Transport CS James Macharia on Thursday announced that Thika Road will have a dedicated lane for public service vehicles.
This is in line with the government's plan for a Bus Rapid Transport System (BRTS) to ease traffic flow on major roads in the city.
Macharia told the Kimani Wamatangi-led Senate Committee on Transport that the exclusive lanes will be introduced today (Thursday).
The CS had told The Star that the government was considering either BRTS or Mass Rapid Transit System (MRTS).
He said the plan which will be considered shall include a commuter and light rail option.
"For planning and financial reasons, we are giving the Bus Rapid System priority and urgency."
"Commencing next week, we shall have dedicated lanes for these buses starting with those operated by NYS servicemen," the CS said.
The government plans to introduce high-capacity buses of up to 100 passengers, Macharia added.
"Plans are at an advanced stage and the first batch of about 50 buses should be deployed in the next 4 weeks."
Macharia said apart from the NYS buses, the private sector is expected to bring in another 100 buses with three months.
"These buses from the private sector will complement the already existing ones. We are discussing with National Treasury on duty waivers in order to fast track this initiative," he said.
The plan comes amid outcry among matatu sector players who have objected the move to introduce NYS buses on various routes in Nairobi.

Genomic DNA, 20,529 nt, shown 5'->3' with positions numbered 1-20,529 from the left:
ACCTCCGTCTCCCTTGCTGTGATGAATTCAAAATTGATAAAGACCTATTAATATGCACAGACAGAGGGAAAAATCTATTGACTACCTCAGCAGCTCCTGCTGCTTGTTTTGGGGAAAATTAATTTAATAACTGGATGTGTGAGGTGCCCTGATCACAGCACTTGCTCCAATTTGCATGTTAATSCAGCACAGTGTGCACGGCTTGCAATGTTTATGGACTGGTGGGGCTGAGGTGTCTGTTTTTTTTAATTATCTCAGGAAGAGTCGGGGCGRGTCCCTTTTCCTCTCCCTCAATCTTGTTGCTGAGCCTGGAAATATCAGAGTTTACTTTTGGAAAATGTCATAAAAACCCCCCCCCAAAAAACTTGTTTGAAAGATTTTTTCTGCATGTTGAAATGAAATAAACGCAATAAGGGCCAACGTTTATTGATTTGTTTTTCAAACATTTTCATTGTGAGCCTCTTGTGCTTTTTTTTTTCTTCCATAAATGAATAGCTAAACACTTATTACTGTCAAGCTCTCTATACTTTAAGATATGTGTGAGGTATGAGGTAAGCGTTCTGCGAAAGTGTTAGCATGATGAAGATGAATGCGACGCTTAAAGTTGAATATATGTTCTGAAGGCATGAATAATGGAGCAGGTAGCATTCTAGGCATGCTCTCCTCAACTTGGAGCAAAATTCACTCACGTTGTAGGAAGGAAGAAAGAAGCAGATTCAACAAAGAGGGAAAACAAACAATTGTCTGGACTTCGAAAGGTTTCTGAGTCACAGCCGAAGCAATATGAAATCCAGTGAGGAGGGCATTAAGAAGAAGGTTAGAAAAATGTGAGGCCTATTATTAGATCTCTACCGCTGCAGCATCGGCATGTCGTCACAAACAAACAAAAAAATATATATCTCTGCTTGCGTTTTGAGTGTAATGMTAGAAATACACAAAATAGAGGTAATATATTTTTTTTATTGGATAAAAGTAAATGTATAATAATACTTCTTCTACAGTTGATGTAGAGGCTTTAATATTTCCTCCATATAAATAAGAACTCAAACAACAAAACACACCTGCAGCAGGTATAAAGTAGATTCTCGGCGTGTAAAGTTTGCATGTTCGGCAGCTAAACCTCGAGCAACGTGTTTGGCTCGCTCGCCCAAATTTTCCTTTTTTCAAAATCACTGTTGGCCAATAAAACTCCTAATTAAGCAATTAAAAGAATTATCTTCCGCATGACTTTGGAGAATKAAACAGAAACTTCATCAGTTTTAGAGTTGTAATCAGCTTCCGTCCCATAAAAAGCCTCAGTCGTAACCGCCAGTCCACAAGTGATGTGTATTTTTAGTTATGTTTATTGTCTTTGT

Matatu Owners Association chairman Simon Kimutai on Wednesday clashed with Public Service CS Margaret Kobia over the plan.
Kimutai accused the government of engaging in unfair competition with the private sector to push matatu owners out of the market.
"I don't know if the NYS did a study to establish the customers' demand before bringing the buses, which are already making losses."
"This is disrupting or destroying a business that is existing," he said.
Kimutai said the public transport sector is suffering losses from massive extortion by traffic officers.
The question, however, is whether the Bus Rapid Transit System is the solution to the road congestion crisis in the country.
Tanzania is the only East African country that has successfully enforced the system through a project funded by the World Bank in 2015.
The BRT system was perceived as a critical investment that would end the crisis.
Currently, 28,000 passengers can be transported in Dare es Salaam in one direction per hour or a maximum of 400,000 passengers in a single day.
The project on a 29.9 KM road network created 800,000 job entries and the buses on exclusive lanes cruise at a speed of 50km/h.